Egan Bernal will stand on the top step in Paris on Sunday as the youngest winner of the Tour de France in the post-war era and the first from Colombia.
As Vincenzo Nibali collected the stage victory in the Alpine ski resort of Val Thorens, the biggest celebrations were at the Team Ineos hotel after their 22-year-old star successfully defended his yellow jersey.
Bernal can now enjoy the fact he will seal a seventh Tour win out of the last eight for his British-registered team.
“I think not,” Bernal said when asked whether his achievement had sunk in. “I’m really happy for sure but when we arrive at the hotel and I will be alone maybe I will believe it.
“I have not won it yet, we have one stage in front of us…but yeah, it’s almost ready. I almost won the Tour.
“It’s our first Tour so you can imagine (the reaction in Colombia). I think it’s really important for us. I’m really proud to be the first Colombian to win the Tour.”
Last year’s winner Geraint Thomas effectively handed over the title as they crossed the line arm in arm in Val Thorens, with the Welshman having moved up himself in the general classification to make it a one-two for Ineos.
Thomas admitted there was a tinge of disappointment to lose his crown, saying this year’s race had been “night and day” compared with 12 months ago.
“Sometimes it felt like any last thing that could go wrong went wrong,” he said. “Even in the run up it wasn’t plain sailing, there were always things happening and sometimes it was tough. I had to stay positive and focused and keep fighting.
“It was great that Egan won and crossing the line today was an amazing feeling and it’s great to be part of it again for the team.
“But from a personal point of view, last year I didn’t have a crash or have one puncture. I felt good every day and I was on a roll, similar to Egan this year. But all you can do is get out there and keep fighting.”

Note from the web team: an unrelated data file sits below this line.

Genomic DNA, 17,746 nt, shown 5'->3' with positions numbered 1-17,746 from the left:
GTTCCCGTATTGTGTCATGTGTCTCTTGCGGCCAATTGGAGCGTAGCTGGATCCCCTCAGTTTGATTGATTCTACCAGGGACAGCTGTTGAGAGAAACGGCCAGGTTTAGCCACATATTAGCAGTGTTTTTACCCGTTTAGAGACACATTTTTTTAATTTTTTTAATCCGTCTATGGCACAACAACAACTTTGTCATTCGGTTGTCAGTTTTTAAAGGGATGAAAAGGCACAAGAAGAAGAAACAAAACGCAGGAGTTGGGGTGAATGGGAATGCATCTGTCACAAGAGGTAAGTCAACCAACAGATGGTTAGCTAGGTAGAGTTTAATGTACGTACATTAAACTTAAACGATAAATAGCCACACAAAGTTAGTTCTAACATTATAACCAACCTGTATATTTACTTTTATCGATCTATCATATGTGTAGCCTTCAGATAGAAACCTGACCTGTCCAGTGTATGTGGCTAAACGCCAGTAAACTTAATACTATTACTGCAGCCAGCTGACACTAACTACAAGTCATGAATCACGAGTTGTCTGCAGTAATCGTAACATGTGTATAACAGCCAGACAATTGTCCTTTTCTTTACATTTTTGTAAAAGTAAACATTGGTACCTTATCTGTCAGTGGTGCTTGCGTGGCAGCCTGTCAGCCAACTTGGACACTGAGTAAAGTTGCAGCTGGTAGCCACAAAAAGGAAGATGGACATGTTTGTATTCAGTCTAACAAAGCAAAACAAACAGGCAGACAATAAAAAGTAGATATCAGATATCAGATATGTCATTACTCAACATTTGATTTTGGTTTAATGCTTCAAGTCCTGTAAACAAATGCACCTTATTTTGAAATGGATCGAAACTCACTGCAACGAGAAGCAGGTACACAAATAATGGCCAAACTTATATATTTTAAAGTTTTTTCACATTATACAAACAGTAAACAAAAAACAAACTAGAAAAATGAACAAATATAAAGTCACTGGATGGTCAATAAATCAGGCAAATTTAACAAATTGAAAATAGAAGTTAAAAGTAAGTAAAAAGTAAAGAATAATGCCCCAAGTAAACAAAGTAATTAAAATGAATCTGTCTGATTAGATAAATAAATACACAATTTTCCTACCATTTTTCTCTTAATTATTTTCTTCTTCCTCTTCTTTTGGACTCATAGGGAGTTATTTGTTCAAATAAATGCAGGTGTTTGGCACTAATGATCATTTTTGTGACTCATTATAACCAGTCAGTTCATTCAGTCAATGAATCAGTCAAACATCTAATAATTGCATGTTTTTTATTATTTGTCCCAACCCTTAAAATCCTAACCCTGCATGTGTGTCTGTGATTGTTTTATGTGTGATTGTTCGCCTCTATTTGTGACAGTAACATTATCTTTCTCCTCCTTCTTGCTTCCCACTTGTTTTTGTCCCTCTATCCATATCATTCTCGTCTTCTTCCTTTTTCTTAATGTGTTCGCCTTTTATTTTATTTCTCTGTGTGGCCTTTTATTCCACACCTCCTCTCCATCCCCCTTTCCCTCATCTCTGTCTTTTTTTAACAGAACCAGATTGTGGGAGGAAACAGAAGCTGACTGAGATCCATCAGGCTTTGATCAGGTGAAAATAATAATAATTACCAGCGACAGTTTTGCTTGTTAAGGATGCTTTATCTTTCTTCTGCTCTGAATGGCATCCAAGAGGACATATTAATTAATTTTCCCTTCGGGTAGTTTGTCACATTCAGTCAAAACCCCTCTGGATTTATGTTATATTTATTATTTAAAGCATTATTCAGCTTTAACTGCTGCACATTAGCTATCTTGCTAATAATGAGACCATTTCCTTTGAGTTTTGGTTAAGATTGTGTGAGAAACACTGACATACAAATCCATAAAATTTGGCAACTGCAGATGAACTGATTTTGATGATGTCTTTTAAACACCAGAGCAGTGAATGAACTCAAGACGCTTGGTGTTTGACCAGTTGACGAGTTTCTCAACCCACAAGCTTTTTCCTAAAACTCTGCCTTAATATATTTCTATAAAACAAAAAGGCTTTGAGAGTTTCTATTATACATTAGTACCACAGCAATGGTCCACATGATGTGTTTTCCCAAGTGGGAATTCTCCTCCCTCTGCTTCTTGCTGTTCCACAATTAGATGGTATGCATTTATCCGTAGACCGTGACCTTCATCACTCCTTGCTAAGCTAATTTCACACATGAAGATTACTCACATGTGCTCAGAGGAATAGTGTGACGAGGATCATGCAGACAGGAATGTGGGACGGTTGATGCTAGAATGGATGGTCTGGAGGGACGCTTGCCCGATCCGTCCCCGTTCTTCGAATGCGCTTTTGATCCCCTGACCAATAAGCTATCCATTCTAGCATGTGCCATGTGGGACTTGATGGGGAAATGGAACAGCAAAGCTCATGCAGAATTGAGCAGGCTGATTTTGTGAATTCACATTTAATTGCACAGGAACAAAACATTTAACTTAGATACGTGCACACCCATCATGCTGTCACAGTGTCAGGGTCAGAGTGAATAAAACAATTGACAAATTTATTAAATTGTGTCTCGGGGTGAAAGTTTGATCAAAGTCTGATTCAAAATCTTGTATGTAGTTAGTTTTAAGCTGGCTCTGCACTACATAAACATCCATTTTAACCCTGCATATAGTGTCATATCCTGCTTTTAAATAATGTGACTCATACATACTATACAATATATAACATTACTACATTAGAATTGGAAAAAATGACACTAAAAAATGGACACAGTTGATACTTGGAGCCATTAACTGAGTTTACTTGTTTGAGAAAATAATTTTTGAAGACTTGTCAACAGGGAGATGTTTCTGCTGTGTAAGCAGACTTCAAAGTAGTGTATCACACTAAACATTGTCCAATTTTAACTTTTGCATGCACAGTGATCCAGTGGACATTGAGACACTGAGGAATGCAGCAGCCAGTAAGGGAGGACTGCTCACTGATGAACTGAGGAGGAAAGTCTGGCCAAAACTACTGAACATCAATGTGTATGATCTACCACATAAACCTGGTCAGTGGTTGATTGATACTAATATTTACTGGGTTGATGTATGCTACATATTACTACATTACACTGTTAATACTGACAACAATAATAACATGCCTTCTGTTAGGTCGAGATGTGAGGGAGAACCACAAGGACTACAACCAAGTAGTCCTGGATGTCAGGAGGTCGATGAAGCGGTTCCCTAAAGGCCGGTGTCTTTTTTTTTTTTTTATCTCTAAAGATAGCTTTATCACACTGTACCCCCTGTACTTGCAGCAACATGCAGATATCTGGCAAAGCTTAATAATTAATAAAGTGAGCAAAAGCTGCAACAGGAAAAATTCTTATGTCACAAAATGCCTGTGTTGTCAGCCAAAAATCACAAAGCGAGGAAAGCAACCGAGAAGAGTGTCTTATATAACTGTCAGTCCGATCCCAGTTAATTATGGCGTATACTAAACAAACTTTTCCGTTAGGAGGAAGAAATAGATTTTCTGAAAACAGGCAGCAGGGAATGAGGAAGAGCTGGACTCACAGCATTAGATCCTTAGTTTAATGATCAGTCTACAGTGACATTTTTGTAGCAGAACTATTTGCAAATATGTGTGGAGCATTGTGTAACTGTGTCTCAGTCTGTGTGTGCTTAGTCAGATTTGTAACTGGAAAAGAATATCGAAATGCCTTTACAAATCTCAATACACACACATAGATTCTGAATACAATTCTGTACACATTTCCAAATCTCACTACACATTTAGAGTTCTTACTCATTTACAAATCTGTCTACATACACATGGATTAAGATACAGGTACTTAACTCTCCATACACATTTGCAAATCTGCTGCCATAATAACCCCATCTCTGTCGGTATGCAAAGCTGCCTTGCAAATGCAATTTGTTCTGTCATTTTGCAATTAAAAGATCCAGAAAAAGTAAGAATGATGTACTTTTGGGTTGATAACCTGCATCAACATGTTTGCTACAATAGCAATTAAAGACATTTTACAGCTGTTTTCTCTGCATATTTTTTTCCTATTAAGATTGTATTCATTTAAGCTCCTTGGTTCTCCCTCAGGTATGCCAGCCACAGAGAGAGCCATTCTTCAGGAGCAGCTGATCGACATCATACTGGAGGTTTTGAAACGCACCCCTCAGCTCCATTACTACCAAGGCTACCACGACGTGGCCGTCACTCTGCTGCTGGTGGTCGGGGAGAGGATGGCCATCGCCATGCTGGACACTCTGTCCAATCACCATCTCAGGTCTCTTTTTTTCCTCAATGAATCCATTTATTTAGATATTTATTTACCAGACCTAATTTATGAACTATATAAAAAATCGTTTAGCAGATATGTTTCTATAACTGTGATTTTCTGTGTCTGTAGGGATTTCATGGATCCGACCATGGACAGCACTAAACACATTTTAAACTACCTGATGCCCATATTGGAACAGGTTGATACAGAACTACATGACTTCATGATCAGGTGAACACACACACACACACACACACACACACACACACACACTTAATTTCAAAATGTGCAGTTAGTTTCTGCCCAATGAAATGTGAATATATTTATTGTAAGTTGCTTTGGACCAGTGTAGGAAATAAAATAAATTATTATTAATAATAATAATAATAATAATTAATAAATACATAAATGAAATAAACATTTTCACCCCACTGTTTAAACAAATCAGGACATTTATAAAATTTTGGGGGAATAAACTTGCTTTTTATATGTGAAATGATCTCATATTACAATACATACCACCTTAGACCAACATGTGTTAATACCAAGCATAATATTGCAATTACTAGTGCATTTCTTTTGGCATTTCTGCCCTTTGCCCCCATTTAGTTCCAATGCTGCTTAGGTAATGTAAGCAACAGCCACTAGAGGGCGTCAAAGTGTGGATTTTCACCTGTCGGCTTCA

Jumbo-Visma’s Steven Kruijswijk will take the bottom step on the podium after Julian Alaphilippe, who started the day second overall after his remarkable run in yellow, cracked once more on the final day.
Bernal was almost named the winner without a pedal being turned on Saturday as the bad weather which struck on Friday continued in the Alps, and threatened to see the stage from Albertville, already cut from 130km to 59km, abandoned altogether.
But the rain, hail and lightning held off long enough for the race to be run at an aggressive pace given the short distance.
Bahrain-Merida’s Nibali, the 2014 Tour winner but never a contender this year after his efforts in the Giro d’Italia, took the stage win out of the breakaway while Jumbo-Visma set the pace behind, looking to shake off Alaphilippe to get Kruijswijk on the podium.
Nibali made the decisive move on the 33.4km climb to Val Thorens 13 kilometres from the summit, just as Alaphilippe was going the other way off the back of the main group.
Stand up & take a bow @Eganbernal! 🇨🇴 😎 To keep that head at that age..WOW. @GeraintThomas86 still showing why he’s so loved. 🇬🇧 💗👌Such class & graciousness.— Mark Cavendish (@MarkCavendish) July 27, 2019
Still, biggest round of applause goes to @alafpolak this @LeTour. True heart, grit, personality. 🇫🇷 🦁
This was arguably the weakest Ineos have looked in their long-running dominance of the race, and yet they emerged with their best result since Sir Bradley Wiggins and Chris Froome occupied the top two steps of the podium in 2012.
They did not take the yellow jersey until Bernal’s attack on the Col de l’Iseran paid dividends on a weather-shortened Stage 19, and the sight of their riders massed on the front of the peloton setting a pace designed to burn off their rivals has been rare.
But that will not matter to team principal Sir Dave Brailsford, whose investment in the precocious Bernal has paid off sooner than expected.
The Colombian had been pencilled in to lead the team at the Giro in May but after a training crash ruled him out he turned attention to the Tour, where he expected to be supporting Thomas and Froome.
But after Froome’s crash at the Criterium du Dauphine and Thomas’ spill at the Tour de Suisse, Bernal was elevated to co-leader status and has repaid the faith shown in him.
Though he did not win a stage – with no victor named on Stage 19 where he crested the Iseran first – Bernal was consistently attacking in the mountains to make up for the time he lost to Thomas in the Stage 13 time trial.
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